Postsecret is one of those websites worth checking in on regularly. In case you haven’t yet had the pleasure of perusing the site, Postsecret provides an avenue for people to anonymously express their inner most secrets and thoughts to the world via postcards that they send in via snail mail, which are subsequently scanned and placed on the site.
The submissions cover a vast array of topics and embody a range of motifs; poignant, funny, sad, shocking, heartwarming, inspiring, and sometimes even jarring. The site became an instant hit and it wasn’t long before books were made along with Postsecret meetups.
In short, Postsecret is waay cool.
Recently, Postsecret came out with an immensely popular iOS app which enabled users to submit secrets from their iOS device anonymously. But unfortunately, the abyss of anonymous Internet users is often comprised of people who like to make obscene and violent comments for no other reason than to cause needless problems and strife for everyone else.
Such was the case with the Postsecret app which has since been pulled due to customer abuse.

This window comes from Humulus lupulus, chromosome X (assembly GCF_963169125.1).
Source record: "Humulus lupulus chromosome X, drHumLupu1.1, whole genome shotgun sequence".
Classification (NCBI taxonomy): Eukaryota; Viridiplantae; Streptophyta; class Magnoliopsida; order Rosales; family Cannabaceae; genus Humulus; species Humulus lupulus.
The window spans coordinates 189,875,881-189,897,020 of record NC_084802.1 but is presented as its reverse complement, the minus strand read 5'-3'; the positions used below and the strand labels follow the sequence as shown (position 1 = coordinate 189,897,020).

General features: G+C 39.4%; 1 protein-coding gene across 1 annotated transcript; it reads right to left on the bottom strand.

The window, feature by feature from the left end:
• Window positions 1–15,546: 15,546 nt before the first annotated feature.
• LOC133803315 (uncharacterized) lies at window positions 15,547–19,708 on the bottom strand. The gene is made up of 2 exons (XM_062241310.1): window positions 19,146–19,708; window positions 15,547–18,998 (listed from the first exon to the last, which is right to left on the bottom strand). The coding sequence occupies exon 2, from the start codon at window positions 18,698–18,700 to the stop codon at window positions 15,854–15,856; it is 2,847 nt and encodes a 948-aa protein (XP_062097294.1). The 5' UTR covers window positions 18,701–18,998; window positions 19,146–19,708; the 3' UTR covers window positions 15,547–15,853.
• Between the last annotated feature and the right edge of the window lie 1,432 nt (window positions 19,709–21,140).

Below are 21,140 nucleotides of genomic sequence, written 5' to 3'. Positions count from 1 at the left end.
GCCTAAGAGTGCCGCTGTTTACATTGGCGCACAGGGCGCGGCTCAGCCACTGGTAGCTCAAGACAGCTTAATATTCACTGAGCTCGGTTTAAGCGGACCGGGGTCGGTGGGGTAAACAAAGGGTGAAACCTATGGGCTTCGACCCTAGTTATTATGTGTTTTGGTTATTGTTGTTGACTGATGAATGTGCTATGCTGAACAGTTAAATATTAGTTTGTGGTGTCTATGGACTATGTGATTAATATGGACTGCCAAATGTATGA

Postsecret creator Frank Warren explained in a blog post two weeks ago:
99% of the secrets created were in the spirit of PostSecret. Unfortunately, the scale of secrets was so large that even 1% of bad content was overwhelming for our dedicated team of volunteer moderators who worked 24 hours a day 7 days a week removing content that was not just pornographic but also gruesome and at times threatening.
Bad content caused users to complain to me, Apple and the FBI. I was contacted by law enforcement about bad content on the App. Threats were made against users, moderators and my family. (Two specific threats were made that I am unable to talk about). As much as we tried, we were unable to maintain a bully-free environment. Weeks ago I had to remove the App from my daughter’s phone.
Like many of you, I feel a great sense of loss from this decision but please know that we fought hard behind the scenes to find a permanent solution. We even tried prescreening 30,000 secrets a day. Deciding to remove the App from the App Store last week and holding back the release of the Android version cost us money but we feel it was the right thing to do.
To illustrate the sheer volume of submissions PostSecret editors had to contend with, Warren said that over 2 million secrets had been submitted since the app first showed up on iTunes. So while prescreening submissions seems like a great compromise to me, perhaps the massive amount of submitted secrets was simply too much to handle. But still, even the idea that submissions are subject to pre-screening might theoretically be enough to preclude jackasses from submitting objectionable content.
In any event, hopefully the app will be back in the iTunes App Store at some point in a varied incarnation.